James Young was a steal late in the first round. He has shooting ability, can get to the rim and projects as a quality 3-and-D guy. He provides an immediate reserve behind Green and if he works out, gives them a smooth transition to allow for a trade of Green to get his money off the books. There weren't any great bigs at either draft spot; Boston made the absolute most of each spot.
Free agency and trades: The Celtics are rebuilding, so they kept things pretty quiet. They let Jerryd Bayless go. They moved Kris Humphries to get his salary off the books.
The two big moves they made were re-signing Bradley and facilitating the trade that sent Jarrett Jack to Brooklyn and made room for the Cavaliers to sign LeBron James , and in doing so landed Tyler Zeller and Marcus Thornton in Boston.
Bradley came back at four years, $32 million, which prompted him to land on many people's early list for free-agent overpays. But the arguments against Bradley have been that he's a liability offensively, something he convincingly shook off last season, becoming a 40-percent 3-point shooter and shooting respectably from the field. He's still not a dynamic weapon you build your offense around, but that's enough of a sign to justify his price tag, if he can get his defense back to the level it was two years ago.
Injuries are the other concern with Bradley, but bear in mind that typically injury hasn't factored in considerably with players coming off their rookie deals. Stephen Curry's deal looks like a bargain now, but at the time, it was a lot of money for someone who had missed as many games as he had. Typically these contracts are based off of projected production, not necessarily established production.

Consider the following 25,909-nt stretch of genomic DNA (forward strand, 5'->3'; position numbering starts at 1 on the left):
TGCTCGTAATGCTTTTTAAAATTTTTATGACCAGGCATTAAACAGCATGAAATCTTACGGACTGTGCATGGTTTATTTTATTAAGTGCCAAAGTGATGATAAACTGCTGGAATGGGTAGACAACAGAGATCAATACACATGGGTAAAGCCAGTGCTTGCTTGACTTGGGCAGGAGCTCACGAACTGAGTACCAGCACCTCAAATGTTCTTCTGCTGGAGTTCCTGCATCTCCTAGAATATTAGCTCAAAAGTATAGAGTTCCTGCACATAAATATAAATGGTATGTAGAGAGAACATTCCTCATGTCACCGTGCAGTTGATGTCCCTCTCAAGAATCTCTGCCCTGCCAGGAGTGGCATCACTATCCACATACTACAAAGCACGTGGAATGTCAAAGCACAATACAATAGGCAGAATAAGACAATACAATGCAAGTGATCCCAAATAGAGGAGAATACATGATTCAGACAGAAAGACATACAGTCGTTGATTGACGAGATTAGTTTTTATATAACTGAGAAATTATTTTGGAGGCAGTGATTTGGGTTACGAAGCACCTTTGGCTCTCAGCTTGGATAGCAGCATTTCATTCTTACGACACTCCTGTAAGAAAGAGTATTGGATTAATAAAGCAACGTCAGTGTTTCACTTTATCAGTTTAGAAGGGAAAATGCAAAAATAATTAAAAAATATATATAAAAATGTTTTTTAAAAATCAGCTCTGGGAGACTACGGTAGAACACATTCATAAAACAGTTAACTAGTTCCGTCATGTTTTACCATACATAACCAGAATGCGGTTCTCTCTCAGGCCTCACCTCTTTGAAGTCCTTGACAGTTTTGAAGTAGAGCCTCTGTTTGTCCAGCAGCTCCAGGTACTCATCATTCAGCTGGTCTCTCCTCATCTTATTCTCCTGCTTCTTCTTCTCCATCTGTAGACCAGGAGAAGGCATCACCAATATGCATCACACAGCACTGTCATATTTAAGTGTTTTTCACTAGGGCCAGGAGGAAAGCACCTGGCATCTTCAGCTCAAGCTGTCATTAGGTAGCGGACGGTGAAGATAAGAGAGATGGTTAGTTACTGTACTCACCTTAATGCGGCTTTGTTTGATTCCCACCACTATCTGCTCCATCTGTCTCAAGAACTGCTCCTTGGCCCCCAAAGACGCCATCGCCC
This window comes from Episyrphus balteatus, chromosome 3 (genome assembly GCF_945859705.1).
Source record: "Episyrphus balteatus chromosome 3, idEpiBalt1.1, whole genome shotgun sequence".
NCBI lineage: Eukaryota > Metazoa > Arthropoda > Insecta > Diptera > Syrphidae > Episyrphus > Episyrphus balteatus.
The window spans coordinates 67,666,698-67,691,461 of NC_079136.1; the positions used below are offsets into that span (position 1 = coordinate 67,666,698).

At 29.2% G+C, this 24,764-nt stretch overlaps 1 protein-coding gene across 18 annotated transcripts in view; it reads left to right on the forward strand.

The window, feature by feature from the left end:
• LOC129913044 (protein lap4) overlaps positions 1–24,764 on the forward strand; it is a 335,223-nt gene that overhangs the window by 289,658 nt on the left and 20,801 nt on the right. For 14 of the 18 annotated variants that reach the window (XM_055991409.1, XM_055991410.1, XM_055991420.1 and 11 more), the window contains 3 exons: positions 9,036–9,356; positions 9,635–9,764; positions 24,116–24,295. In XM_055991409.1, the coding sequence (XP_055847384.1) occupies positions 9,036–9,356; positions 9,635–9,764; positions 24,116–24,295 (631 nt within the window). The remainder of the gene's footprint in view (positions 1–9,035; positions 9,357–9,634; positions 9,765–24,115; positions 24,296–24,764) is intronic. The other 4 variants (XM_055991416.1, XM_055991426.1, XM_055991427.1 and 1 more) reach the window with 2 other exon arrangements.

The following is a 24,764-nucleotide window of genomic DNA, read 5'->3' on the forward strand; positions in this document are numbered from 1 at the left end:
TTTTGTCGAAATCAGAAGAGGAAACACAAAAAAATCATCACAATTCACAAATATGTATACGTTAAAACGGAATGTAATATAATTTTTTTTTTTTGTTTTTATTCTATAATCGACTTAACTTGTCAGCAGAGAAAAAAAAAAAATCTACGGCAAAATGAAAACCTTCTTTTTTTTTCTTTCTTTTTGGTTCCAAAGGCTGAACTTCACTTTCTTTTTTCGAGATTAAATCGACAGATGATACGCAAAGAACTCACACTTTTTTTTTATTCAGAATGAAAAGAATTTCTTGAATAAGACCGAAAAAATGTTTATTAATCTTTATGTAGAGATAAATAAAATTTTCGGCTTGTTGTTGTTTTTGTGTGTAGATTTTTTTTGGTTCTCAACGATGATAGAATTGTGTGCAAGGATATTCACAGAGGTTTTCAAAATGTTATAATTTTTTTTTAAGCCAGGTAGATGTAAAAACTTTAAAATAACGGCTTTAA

The move for Zeller and Thornton was sneaky good. Not only did it snag a first-round pick for nothing, but Thornton doesn't hurt in the short term as a scoring presence off the bench, and has some value as a trade chip. Zeller is young, talented and reliable. He's not starting caliber on most teams, but he's immediately better than Vitor Faverani or Olynyk, which helps the overall rotation.
The Celtics were quiet in free agency after that, keeping their options open. They didn't land Kevin Love but they managed to improve their team without compromising their ability to add a star if one comes available.
Overall grade and accomplishments -- B-plus: The Celtics didn't swing for the fences this summer. They're still very much a rebuilding team and are a near-lock for the lottery as constructed. They didn't make signs of choosing between instant contention or rebuilding, but they kept their options open on both sides.
Maybe the biggest takeaway from Boston's summer is what they can do throughout the course of this season. They have expiring contracts ( Brandon Bass , Thornton, Keith Bogans , who is fully unguaranteed this season and next according to Sham Sports, Joel Anthony ), multiple draft picks, cap room and a star in Rajon Rondo they can trade if the right package comes along. Don't expect this to be the same Celtics team at the start of the season as it is by season's end.
But overall they drafted well, retained a good player at a decent price and added some value, current and future, without losing much of anything. Ainge might have the Celtics still hanging in limbo, but at least they'll have a good foundation whenever they decide where they're going.